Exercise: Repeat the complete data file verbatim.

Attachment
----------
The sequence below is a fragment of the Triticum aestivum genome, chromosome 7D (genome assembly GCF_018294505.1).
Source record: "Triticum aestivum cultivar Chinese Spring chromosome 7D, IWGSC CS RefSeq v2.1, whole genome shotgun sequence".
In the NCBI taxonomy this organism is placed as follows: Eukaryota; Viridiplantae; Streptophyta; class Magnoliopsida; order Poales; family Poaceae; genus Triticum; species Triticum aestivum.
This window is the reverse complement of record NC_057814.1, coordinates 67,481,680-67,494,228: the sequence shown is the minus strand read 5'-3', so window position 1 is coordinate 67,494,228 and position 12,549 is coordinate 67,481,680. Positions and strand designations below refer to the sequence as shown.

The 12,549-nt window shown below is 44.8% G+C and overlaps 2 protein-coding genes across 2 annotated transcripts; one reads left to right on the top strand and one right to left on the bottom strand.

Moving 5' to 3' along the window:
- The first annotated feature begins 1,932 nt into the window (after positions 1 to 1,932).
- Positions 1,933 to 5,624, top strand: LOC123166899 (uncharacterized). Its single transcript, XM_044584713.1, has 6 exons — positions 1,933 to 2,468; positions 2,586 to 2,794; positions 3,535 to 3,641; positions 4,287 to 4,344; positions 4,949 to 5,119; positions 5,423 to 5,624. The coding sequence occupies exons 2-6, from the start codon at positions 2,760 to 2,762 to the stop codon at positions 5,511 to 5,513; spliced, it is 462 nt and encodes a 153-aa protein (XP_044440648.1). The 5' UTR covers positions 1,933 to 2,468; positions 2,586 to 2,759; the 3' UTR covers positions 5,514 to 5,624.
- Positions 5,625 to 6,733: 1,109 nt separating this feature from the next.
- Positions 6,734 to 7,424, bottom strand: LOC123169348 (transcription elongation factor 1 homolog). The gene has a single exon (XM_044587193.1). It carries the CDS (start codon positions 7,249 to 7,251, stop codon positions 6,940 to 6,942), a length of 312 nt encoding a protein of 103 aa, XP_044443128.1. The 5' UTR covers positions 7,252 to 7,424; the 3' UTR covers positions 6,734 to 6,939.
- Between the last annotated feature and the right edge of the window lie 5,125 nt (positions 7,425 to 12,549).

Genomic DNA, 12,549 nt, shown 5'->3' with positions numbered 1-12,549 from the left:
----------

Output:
The sequence below is a fragment of the Triticum aestivum genome, chromosome 7D (genome assembly GCF_018294505.1).
Source record: "Triticum aestivum cultivar Chinese Spring chromosome 7D, IWGSC CS RefSeq v2.1, whole genome shotgun sequence".
In the NCBI taxonomy this organism is placed as follows: Eukaryota; Viridiplantae; Streptophyta; class Magnoliopsida; order Poales; family Poaceae; genus Triticum; species Triticum aestivum.
This window is the reverse complement of record NC_057814.1, coordinates 67,481,680-67,494,228: the sequence shown is the minus strand read 5'-3', so window position 1 is coordinate 67,494,228 and position 12,549 is coordinate 67,481,680. Positions and strand designations below refer to the sequence as shown.

The 12,549-nt window shown below is 44.8% G+C and overlaps 2 protein-coding genes across 2 annotated transcripts; one reads left to right on the top strand and one right to left on the bottom strand.

Moving 5' to 3' along the window:
- The first annotated feature begins 1,932 nt into the window (after positions 1 to 1,932).
- Positions 1,933 to 5,624, top strand: LOC123166899 (uncharacterized). Its single transcript, XM_044584713.1, has 6 exons — positions 1,933 to 2,468; positions 2,586 to 2,794; positions 3,535 to 3,641; positions 4,287 to 4,344; positions 4,949 to 5,119; positions 5,423 to 5,624. The coding sequence occupies exons 2-6, from the start codon at positions 2,760 to 2,762 to the stop codon at positions 5,511 to 5,513; spliced, it is 462 nt and encodes a 153-aa protein (XP_044440648.1). The 5' UTR covers positions 1,933 to 2,468; positions 2,586 to 2,759; the 3' UTR covers positions 5,514 to 5,624.
- Positions 5,625 to 6,733: 1,109 nt separating this feature from the next.
- Positions 6,734 to 7,424, bottom strand: LOC123169348 (transcription elongation factor 1 homolog). The gene has a single exon (XM_044587193.1). It carries the CDS (start codon positions 7,249 to 7,251, stop codon positions 6,940 to 6,942), a length of 312 nt encoding a protein of 103 aa, XP_044443128.1. The 5' UTR covers positions 7,252 to 7,424; the 3' UTR covers positions 6,734 to 6,939.
- Between the last annotated feature and the right edge of the window lie 5,125 nt (positions 7,425 to 12,549).

Genomic DNA, 12,549 nt, shown 5'->3' with positions numbered 1-12,549 from the left: